A callous and remorseless man has failed in his bid to appeal his prison sentence after killing his partner.
Kevin Leslie Everett was jailed for seven years and six months after he hit Leeanne Hart across the head in February 2017 at an Auckland house in the suburb of Redvale, causing her death from a brain bleed.
"If she dies, she dies," he later said to his landlord trying to help Hart.
Justice Pheroze Jagose had also imposed a minimum period of imprisonment (MPI) of three years and nine months after a jury found Everett guilty of manslaughter.
Today, a challenge to the Court of Appeal over his sentence was turned away.
"The particular callousness displayed by Mr Everett, his denial of responsibility and his lack of remorse make early release inappropriate and insufficient in terms of accountability, denunciation and deterrence. We are not persuaded that the judge erred in the MPI he therefore imposed," Justices Stephen Kós, Graham Lang and Simon Moore ruled.
Justice Kós started the judgment by writing: "Yet another tragic domestic violence case in which physical abuse meted out by the male ends in death of the female partner."
At Everett's sentencing, Justice Jagose said the pair were alcoholics and Hart was often incapacitated by this - she even depended on Everett to bring her food.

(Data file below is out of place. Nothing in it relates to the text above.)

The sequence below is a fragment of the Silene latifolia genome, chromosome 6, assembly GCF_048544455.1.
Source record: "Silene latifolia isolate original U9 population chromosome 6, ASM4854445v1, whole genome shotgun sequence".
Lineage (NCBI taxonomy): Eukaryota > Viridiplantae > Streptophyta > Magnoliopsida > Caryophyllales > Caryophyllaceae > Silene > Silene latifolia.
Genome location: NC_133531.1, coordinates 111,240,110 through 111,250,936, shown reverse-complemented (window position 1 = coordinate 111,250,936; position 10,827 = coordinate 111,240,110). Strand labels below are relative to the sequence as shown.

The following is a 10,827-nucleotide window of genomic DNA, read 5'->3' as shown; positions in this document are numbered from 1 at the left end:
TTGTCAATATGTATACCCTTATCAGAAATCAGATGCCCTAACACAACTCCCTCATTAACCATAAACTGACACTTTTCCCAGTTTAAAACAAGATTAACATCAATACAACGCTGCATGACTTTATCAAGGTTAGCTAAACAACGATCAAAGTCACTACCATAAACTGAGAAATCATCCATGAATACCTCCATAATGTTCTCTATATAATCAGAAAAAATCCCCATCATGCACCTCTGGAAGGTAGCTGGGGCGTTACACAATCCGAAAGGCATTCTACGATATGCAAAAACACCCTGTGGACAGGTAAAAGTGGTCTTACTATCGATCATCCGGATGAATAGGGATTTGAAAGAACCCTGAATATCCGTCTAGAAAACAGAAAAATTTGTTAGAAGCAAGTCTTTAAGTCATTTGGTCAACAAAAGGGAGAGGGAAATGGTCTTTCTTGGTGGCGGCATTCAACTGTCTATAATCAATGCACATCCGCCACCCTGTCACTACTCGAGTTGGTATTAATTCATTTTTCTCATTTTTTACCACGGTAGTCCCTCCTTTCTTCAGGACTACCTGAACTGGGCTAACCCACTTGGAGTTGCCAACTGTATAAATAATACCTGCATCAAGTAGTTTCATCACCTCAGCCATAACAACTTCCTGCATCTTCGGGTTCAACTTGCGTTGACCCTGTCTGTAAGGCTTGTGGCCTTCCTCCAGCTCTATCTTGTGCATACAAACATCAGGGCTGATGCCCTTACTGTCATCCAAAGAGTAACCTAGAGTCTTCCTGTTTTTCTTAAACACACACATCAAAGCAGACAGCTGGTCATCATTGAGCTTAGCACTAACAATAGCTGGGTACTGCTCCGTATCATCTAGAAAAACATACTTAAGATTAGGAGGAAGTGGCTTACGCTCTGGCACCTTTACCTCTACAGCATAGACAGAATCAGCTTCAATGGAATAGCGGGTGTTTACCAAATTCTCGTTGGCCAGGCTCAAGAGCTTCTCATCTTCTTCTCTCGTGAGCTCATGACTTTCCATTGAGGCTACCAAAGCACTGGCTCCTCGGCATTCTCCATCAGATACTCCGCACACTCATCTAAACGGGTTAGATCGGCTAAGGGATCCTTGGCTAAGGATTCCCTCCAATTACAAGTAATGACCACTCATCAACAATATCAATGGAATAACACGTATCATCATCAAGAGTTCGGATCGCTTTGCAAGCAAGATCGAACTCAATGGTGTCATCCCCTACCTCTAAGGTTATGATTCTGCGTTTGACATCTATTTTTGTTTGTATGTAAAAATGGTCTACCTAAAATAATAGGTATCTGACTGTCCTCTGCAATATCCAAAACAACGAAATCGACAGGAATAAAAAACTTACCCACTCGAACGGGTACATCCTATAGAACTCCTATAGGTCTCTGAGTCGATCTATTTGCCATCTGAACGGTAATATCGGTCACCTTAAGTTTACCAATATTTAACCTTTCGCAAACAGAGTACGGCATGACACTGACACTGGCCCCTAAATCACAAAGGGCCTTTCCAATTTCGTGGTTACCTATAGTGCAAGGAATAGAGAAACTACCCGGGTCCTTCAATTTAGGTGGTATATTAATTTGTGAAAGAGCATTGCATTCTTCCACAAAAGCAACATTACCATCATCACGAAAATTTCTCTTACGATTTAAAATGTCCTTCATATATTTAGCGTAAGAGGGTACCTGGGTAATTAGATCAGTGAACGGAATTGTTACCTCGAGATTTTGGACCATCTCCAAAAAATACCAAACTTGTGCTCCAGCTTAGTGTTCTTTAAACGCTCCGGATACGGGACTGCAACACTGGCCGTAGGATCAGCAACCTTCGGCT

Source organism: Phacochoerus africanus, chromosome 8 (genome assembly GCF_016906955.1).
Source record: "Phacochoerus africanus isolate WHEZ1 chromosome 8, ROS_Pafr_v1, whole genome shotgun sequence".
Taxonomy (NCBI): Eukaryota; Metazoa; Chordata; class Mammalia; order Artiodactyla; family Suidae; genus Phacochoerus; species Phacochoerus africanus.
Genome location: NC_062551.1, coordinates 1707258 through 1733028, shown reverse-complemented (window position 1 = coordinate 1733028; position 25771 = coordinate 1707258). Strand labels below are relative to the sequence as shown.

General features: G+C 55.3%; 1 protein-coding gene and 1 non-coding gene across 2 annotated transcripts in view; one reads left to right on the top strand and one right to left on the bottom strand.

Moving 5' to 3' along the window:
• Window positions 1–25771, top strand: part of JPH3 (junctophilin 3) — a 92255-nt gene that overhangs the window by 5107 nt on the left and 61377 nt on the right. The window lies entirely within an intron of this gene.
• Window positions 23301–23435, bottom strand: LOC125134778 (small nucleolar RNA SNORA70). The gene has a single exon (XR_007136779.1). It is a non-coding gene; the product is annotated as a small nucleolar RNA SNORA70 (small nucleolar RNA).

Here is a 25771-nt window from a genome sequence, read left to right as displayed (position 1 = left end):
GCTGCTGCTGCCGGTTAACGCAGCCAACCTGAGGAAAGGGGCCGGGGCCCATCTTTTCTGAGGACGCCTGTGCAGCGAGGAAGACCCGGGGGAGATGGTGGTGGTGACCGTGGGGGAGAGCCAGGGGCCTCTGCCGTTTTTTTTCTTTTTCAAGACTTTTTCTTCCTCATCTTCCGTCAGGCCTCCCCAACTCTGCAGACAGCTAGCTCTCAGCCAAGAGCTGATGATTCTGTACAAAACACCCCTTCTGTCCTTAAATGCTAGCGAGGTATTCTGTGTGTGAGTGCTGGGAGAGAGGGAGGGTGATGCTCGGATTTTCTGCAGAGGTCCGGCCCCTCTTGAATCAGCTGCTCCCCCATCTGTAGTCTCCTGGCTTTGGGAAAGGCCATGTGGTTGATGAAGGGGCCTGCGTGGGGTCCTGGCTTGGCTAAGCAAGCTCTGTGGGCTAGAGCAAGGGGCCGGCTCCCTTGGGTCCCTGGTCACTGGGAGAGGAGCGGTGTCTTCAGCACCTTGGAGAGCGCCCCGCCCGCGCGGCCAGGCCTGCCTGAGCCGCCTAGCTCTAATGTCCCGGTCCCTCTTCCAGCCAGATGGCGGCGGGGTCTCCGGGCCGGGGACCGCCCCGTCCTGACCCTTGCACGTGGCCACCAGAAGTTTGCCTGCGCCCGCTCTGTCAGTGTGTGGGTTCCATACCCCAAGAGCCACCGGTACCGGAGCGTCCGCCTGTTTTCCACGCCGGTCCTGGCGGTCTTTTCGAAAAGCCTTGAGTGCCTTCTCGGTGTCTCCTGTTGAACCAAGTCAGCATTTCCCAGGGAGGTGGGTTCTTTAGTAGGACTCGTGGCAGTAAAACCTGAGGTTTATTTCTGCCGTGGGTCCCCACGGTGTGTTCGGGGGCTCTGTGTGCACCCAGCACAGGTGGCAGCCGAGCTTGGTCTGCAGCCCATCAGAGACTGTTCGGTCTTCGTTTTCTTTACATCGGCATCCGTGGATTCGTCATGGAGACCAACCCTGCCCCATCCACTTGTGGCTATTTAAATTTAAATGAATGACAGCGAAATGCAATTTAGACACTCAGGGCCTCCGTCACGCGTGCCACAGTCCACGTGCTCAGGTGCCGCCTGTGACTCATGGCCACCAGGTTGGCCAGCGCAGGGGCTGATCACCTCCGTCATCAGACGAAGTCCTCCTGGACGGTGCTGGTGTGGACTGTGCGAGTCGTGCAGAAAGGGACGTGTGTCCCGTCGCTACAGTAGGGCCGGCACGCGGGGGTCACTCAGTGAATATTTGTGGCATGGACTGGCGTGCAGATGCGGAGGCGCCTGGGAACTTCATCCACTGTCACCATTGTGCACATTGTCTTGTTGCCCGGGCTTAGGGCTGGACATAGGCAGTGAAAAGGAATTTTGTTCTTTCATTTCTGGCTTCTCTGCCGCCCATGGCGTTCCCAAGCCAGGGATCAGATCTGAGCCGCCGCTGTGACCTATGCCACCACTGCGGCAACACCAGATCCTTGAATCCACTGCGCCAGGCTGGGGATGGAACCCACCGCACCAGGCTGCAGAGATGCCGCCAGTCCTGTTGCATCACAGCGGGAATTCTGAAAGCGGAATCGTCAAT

But in the days and weeks leading up to her death, Everett told his landlord she was "worthless", Justice Jagose said.
He had uttered that he hoped "she'd drop dead" and that she was "a waste of space".
In the police interview Everett also said the relationship was "extremely frustrating" and described it as being like "living with a dog that continues to bark".
Tragically, Hart's eldest daughter, Amber Roper, was 39 weeks pregnant at the time of her mother's death.
In a victim impact statement, Roper described watching over her mother in the critical care unit as she struggled to breathe.
"The woman she had been - fastidious, hard-working and proud - was already gone."
Just days before she had spoken to her mother about her relationship with Everett.
It was a conversation she would replay over and over again in her mind, wondering if she could have changed things.
In another victim impact statement the court heard Hart's younger daughter Hannah Hart described her mother as a "happy, good-humoured" little lady with a big heart.
She said she could not imagine how frightened her mum would have been.